New Delhi: Fighting child malnutrition is one of the key priorities of the Modi government but it appears that two different wings of the government are not on the same page on the funds required to tackle it.
The Women and Child Development (WCD) Ministry had requested more funds from the 15th Finance Commission for its Supplementary Nutrition Programme (SNP). The scheme targets children in the 0-6 age group, pregnant and lactating mother. The commission agreed and recommended a nutrition grant of Rs 7,735 crore for the 2020-21 fiscal year.
In its interim report, the commission also said that it is of the opinion that the issue needs to be addressed and that even a delay of a year could adversely impact the future human capital of the country.
The finance ministry, however, has rejected the commission’s recommendation on the grounds that the government already runs the multi-sectoral Poshan Abhiyan, for which Rs 9,046 crore has been earmarked for three years starting 2017-18.
The finance ministry has said that any other additional grant will amount to duplication.
Confirming the move, a finance ministry official said, “The commission has recommended a sectoral grant for nutrition with some performance characteristics. We have not accepted the sectoral grant for nutrition. We already have the Poshan scheme. We are funding it. We think it duplicates.”
The official added that an additional grant is “premature”. “We have asked them to reconsider,” the official said.
We are deeply grateful to our readers & viewers for their time, trust and subscriptions.
Quality journalism is expensive and needs readers to pay for it. Your support will define our work and ThePrint’s future.
The Poshan Mission
The Poshan Mission, earlier called the National Nutrition Mission, is a multi-ministry initiative led by the WCD ministry. It was launched to improve the nutritional status of children in the 0-6 age group, adolescent girls, pregnant women and lactating mothers in a time-bound manner during three years.
The Modi cabinet had approved the mission in December 2017. The scheme aims at creating synergy, ensuring better monitoring, issuing alerts for timely action and encouraging states/UTs to achieve the targeted goals.
Government sources said the WCD ministry is yet to take a call on its future course in light of the finance ministry’s refusal.
Justifying the need for the grant, the commission said that despite the Integrated Child Development Scheme being implemented for several decades, there has been no commensurate improvement in child nutrition levels.
According to the Global Hunger Index, India’s rank has fallen from 93 in 2015 to 102 in 2019 out of 117 qualifying countries.
What had WCD ministry sought from 15th Finance Commission
Currently, under the SNP, the cost norm for children in the 6-72-month age bracket is Rs 8 per day per child. For severely-affected malnutrition children, it is Rs 12 per day per child and for pregnant women and lactating mothers it is Rs 9.50 per day per woman.
The WCD ministry told the commission that these cost norms were fixed in 2017 and were less than what the ministry had recommended. “After taking into account cost indexation and the need for fortification, the Ministry has requested the Commission to provide an additional 50 per cent over the 2017 norms,” the commission said in it’s interim report.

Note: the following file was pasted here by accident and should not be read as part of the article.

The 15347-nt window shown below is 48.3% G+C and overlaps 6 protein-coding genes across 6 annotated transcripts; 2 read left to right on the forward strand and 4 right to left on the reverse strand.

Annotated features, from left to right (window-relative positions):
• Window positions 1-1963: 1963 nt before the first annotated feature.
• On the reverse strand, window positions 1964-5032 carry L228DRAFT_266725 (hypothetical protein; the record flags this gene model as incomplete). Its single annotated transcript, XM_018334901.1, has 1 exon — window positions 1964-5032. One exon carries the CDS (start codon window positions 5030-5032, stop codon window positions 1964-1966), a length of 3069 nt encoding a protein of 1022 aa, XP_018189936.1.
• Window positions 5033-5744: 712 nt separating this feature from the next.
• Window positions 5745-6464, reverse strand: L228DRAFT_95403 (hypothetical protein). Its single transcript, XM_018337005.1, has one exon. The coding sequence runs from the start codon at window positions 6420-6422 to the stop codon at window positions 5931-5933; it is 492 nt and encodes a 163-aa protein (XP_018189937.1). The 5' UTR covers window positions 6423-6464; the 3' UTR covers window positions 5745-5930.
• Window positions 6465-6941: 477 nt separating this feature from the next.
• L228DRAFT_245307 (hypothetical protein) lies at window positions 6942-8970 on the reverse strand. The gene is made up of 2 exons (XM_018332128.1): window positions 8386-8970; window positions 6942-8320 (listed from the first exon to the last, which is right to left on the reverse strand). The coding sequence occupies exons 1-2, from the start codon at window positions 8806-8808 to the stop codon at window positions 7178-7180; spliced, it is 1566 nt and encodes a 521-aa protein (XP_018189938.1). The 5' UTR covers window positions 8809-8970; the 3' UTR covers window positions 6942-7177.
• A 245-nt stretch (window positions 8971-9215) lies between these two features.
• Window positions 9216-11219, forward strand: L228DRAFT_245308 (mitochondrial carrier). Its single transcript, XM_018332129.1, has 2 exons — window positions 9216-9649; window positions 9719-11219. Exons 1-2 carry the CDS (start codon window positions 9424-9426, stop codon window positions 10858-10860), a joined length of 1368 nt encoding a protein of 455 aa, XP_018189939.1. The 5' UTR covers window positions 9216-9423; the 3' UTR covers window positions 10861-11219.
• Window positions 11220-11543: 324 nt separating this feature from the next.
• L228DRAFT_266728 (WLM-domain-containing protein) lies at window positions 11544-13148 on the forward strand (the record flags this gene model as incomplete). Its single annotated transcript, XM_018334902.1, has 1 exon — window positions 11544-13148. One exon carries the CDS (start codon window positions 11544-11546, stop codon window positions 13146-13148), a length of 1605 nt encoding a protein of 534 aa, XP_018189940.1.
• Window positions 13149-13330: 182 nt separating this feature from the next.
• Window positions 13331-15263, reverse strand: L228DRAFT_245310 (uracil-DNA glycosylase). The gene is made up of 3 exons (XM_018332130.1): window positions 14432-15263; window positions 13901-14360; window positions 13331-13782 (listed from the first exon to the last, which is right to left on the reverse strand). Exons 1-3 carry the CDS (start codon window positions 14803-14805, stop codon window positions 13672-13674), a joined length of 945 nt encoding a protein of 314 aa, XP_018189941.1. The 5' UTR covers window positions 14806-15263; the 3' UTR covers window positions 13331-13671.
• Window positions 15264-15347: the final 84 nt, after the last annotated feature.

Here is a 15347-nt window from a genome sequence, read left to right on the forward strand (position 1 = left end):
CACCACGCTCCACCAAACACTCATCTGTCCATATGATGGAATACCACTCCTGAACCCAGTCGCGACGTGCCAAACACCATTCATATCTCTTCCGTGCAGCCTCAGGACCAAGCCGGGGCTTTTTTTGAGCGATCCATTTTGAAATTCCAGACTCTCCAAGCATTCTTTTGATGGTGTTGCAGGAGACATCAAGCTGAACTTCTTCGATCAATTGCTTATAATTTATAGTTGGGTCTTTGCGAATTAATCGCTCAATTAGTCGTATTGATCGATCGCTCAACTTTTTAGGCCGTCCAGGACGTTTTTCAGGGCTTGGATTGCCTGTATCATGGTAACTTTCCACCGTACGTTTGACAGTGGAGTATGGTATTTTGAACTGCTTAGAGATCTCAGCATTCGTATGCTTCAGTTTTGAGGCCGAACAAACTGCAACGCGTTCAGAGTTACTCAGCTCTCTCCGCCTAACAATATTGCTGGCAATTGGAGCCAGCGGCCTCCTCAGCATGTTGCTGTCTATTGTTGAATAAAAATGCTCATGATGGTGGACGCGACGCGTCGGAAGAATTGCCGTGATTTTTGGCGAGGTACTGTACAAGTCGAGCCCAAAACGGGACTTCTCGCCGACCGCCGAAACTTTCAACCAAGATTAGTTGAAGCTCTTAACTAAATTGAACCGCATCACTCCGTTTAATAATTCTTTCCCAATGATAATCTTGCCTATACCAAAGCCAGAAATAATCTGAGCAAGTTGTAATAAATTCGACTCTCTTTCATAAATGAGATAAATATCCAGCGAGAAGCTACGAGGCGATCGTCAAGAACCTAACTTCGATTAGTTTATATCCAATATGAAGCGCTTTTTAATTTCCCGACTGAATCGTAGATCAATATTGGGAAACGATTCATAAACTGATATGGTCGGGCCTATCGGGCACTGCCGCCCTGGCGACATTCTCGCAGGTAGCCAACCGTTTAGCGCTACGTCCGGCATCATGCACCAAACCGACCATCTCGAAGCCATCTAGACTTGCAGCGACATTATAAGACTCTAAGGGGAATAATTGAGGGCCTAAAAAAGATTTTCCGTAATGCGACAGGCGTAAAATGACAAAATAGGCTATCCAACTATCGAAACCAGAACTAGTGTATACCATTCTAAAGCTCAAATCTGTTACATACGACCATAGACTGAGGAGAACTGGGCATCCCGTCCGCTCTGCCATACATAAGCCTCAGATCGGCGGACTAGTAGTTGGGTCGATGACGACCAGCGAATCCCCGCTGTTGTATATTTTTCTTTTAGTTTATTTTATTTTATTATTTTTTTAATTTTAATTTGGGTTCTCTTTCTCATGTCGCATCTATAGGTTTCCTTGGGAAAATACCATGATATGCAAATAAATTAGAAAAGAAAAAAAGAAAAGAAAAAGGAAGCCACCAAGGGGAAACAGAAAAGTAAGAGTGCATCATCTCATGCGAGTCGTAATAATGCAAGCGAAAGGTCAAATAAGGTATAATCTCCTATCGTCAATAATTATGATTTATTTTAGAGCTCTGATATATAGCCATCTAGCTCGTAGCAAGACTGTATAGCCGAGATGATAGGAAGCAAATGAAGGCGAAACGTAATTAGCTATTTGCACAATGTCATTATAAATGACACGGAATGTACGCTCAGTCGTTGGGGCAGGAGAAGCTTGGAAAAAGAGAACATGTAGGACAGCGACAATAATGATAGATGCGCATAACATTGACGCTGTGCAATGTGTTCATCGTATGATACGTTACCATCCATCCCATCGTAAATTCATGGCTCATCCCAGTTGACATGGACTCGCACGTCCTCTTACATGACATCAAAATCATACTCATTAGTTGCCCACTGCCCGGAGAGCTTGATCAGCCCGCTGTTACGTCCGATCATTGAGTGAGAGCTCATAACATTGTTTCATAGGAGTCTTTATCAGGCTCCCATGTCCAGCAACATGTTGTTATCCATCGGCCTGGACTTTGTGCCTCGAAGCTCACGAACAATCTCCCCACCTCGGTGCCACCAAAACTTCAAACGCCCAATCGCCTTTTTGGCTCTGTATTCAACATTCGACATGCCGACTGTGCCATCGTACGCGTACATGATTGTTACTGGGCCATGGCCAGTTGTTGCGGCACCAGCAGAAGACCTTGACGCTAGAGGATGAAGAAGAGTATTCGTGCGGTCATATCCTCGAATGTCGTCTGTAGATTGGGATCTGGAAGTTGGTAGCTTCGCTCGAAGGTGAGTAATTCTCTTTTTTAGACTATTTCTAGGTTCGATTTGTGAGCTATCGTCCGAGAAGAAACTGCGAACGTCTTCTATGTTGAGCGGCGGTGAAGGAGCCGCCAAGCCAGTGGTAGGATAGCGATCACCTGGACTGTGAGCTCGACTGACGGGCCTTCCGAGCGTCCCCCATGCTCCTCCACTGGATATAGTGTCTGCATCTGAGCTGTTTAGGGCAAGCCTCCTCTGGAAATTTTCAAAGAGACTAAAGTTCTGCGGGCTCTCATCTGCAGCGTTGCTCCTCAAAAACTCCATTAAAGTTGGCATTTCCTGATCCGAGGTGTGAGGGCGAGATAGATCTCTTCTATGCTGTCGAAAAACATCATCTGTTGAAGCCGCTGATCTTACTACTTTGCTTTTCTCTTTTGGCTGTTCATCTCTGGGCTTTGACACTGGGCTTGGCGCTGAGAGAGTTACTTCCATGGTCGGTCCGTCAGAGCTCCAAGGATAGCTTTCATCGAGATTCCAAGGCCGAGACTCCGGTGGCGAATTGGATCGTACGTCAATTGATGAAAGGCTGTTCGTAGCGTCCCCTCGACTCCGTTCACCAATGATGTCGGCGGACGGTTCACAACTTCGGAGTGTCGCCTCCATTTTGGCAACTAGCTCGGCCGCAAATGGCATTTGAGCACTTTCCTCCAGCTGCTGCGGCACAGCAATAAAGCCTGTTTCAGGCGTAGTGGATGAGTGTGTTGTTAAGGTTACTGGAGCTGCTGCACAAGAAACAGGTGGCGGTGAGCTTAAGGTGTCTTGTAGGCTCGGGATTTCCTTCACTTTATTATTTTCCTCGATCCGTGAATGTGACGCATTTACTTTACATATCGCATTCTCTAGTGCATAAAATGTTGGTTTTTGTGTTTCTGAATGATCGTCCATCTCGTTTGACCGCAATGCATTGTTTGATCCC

The commission accordingly allocated an additional amount of Rs 3 per day for all the children and pregnant women and lactating mothers registered in the anganwadi centres in all the states.
The commission further said that these grants are not to be substituted for either the state share or union share and are an additionality.
“These grants should be released in two installments. The first should be by May 2020 along with the Union share of the CSS related to nutrition. The second installment should be released after effective utilisation of the first installment of all grants on nutrition (including State share) received by a State,” the finance panel said in its report.
News media is in a crisis & only you can fix it
You are reading this because you value good, intelligent and objective journalism. We thank you for your time and your trust.
You also know that the news media is facing an unprecedented crisis. It is likely that you are also hearing of the brutal layoffs and pay-cuts hitting the industry. There are many reasons why the media’s economics is broken. But a big one is that good people are not yet paying enough for good journalism.
We have a newsroom filled with talented young reporters. We also have the country’s most robust editing and fact-checking team, finest news photographers and video professionals. We are building India’s most ambitious and energetic news platform. And we aren’t even three yet.
At ThePrint, we invest in quality journalists. We pay them fairly and on time even in this difficult period. As you may have noticed, we do not flinch from spending whatever it takes to make sure our reporters reach where the story is. Our stellar coronavirus coverage is a good example. You can check some of it here.
This comes with a sizable cost. For us to continue bringing quality journalism, we need readers like you to pay for it. Because the advertising market is broken too.
If you think we deserve your support, do join us in this endeavour to strengthen fair, free, courageous, and questioning journalism, please click on the link below. Your support will define our journalism, and ThePrint’s future. It will take just a few seconds of your time.